On Dec. 13, more than 1,000 citizens from the 50 states will convene in New York to change the odds. They are founding a movement – No Labels. Among them will be Democrats, Republicans and independents who are proud of their political affiliations and have no intention of abandoning them. A single concern brings them together: the hyper-polarization of our politics that thwarts an adult conversation about our common future. A single goal unites them: to expand the space within which citizens and elected officials can conduct that conversation without fear of social or political retribution.
Their movement rests on the belief that the real American majority wishes to reassert control over a political system mired in brain-dead partisanship. Those traveling to New York are going at their own expense. No Labels is gaining a thousand fans on Facebook each day. Citizens across the country are asking how they can get involved.
Frum is discouraged by our current political discourse and wants to turn things around:
Our political system does not work if politicians treat the process as a war in which the overriding goal is to thwart the adversary. At a time of national economic emergency, when Americans are clamoring for positive action, our government is routinely paralyzed by petty politics. Through the summer, as the economy teetered between recovery and stagnation, the Federal Reserve lacked a quorum because a single Republican senator took it upon himself to block Obama’s appointments. Republicans were only doing unto the Democrats as the Democrats had done unto them: In January 2008, as the country geared up for an epoch-making election, the Federal Election Commission lacked a quorum because one Democrat had put holds on President George W. Bush’s nominees.
Nor does the political system work if politicians treat members of the other party as enemies to be destroyed. Labeling legitimate policy differences as “socialist” or “racist” undermines democratic discourse.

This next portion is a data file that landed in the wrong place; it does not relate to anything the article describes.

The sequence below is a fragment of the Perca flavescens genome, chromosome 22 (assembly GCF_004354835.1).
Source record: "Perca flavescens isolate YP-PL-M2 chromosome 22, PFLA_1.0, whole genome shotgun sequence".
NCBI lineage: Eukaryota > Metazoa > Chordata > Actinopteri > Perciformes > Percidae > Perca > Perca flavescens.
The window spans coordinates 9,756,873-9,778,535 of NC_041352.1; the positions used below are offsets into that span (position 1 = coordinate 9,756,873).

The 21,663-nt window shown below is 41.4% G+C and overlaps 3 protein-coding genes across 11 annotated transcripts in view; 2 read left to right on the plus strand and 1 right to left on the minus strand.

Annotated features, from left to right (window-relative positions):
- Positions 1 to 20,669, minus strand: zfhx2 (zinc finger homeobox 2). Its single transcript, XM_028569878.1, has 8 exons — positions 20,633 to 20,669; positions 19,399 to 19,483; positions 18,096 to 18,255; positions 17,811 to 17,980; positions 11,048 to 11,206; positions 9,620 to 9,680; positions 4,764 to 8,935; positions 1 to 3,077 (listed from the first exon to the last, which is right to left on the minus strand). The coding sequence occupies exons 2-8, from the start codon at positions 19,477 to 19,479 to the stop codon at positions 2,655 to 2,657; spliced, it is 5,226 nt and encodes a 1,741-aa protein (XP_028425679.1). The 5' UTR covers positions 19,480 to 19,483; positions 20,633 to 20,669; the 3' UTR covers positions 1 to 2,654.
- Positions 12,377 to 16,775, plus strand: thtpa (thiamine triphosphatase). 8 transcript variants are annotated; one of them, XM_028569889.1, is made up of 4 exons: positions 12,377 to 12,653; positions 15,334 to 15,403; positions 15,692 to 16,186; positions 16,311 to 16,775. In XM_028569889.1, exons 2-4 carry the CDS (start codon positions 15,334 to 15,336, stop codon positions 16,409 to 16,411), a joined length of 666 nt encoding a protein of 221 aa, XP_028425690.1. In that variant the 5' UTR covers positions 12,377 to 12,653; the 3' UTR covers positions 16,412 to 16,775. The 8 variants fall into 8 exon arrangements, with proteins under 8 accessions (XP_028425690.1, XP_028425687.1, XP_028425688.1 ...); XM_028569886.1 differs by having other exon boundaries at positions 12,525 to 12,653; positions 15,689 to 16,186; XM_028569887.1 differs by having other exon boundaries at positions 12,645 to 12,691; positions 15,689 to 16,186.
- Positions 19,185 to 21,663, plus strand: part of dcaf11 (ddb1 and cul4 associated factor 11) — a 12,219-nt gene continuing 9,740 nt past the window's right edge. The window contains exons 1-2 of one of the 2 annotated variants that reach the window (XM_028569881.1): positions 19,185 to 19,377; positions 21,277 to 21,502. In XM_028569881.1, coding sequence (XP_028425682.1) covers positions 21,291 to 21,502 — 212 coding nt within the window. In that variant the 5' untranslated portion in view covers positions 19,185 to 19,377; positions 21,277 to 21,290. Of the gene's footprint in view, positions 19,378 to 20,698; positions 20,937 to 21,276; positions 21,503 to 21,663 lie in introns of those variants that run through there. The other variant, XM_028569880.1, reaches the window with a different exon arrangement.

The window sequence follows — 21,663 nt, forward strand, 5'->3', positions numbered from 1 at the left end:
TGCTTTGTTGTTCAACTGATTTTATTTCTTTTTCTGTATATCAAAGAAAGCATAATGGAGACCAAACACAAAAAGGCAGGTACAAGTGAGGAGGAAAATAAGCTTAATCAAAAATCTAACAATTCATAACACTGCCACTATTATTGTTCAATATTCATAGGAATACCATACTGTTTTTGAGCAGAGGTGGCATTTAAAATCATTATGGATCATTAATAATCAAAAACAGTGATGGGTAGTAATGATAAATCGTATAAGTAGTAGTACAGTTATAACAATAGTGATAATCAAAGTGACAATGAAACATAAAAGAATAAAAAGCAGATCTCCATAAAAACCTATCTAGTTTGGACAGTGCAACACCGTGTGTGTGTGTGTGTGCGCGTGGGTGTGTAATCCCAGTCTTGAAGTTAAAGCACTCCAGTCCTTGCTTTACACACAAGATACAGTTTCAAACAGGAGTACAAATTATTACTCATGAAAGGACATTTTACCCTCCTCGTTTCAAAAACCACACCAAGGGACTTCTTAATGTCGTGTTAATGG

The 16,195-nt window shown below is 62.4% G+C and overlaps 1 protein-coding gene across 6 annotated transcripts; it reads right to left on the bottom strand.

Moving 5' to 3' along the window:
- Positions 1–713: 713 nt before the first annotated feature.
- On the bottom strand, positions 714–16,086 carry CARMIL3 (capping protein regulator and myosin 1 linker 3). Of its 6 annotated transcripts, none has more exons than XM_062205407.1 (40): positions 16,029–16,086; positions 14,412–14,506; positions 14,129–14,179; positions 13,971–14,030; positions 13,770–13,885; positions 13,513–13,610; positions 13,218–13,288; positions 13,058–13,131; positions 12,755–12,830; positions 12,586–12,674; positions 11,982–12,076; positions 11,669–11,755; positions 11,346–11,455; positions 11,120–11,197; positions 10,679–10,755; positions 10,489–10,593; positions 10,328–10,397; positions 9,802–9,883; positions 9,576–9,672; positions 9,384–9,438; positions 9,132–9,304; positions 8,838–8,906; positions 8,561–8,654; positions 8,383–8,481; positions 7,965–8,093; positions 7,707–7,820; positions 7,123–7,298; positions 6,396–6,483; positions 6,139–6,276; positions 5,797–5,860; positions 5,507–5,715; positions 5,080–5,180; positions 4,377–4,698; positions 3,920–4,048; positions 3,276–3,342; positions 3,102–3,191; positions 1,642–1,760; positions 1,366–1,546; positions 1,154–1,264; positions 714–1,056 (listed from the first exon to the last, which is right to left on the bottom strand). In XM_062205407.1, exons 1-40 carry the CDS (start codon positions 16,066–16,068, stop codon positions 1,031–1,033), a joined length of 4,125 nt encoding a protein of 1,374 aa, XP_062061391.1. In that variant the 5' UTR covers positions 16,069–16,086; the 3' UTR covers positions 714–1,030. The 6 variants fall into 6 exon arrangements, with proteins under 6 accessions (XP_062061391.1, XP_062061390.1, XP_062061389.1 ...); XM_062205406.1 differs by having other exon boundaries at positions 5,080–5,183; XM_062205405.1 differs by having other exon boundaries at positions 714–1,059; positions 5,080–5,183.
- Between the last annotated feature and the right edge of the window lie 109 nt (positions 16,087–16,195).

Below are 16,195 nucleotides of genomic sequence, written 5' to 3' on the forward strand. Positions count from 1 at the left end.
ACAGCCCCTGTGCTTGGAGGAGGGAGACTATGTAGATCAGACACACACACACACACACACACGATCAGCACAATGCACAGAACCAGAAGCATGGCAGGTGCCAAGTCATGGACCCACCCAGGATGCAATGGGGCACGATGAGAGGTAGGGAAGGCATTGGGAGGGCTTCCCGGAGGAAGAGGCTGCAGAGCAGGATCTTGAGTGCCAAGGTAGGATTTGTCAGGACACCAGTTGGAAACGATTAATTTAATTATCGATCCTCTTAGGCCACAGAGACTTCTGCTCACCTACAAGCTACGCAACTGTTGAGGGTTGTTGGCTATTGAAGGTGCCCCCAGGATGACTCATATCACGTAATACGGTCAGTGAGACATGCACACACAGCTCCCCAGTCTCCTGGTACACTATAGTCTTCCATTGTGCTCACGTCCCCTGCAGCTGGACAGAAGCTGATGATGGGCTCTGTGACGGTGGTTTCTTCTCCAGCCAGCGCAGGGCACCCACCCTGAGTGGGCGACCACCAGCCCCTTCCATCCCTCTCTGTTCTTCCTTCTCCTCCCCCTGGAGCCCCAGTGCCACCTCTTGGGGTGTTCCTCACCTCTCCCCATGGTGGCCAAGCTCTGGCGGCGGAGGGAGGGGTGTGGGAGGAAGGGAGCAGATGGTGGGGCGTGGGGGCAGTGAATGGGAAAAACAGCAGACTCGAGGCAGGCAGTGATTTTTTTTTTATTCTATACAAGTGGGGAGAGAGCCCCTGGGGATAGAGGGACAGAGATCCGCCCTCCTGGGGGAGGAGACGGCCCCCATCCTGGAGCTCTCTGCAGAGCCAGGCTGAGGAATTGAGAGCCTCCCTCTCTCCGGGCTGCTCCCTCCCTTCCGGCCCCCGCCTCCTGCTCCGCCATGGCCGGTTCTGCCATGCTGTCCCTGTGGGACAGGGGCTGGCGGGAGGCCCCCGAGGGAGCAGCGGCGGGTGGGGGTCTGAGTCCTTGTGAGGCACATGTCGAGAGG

Frum is understandably concerned. Continue Reading
There’s an old saying, which I’ve seen attributed to every from Daniel Patrick Moynihan, to the effect that while a man is entitled to his own opinion he is not entitled to his own facts. This saying would seem to be particularly relevant to current arguments about the Federal Reserve and monetary stimulus. As I noted in my last post, some commentators have been warning for years that the Fed’s actions would cause a return to the high inflation of the 1970s, if not to 1920s Germany. Yet more than two years on, this inflation has failed to materialize.
My friend Rick Lugari brought this to my attention, and I pass it along each year to our male readers as an act of Christian charity.
I love history. To me it is endlessly fascinating, the never ending chronicle of the triumphs and tragedies of mankind, filled with adventure, courage, cowardice, wisdom, folly and all those elements that make great novels. I therefore find it distressing that so many people think history is dull and are indifferent or even hostile to it. Distressing but understandable. Too many historians seem to write with the unstated desire to make their subject matter as dull and dreary as they can manage. A useful corrective to this are good historical novels, which can often awake in readers a love of history. One of the great practioners of the craft was Rafael Sabatini.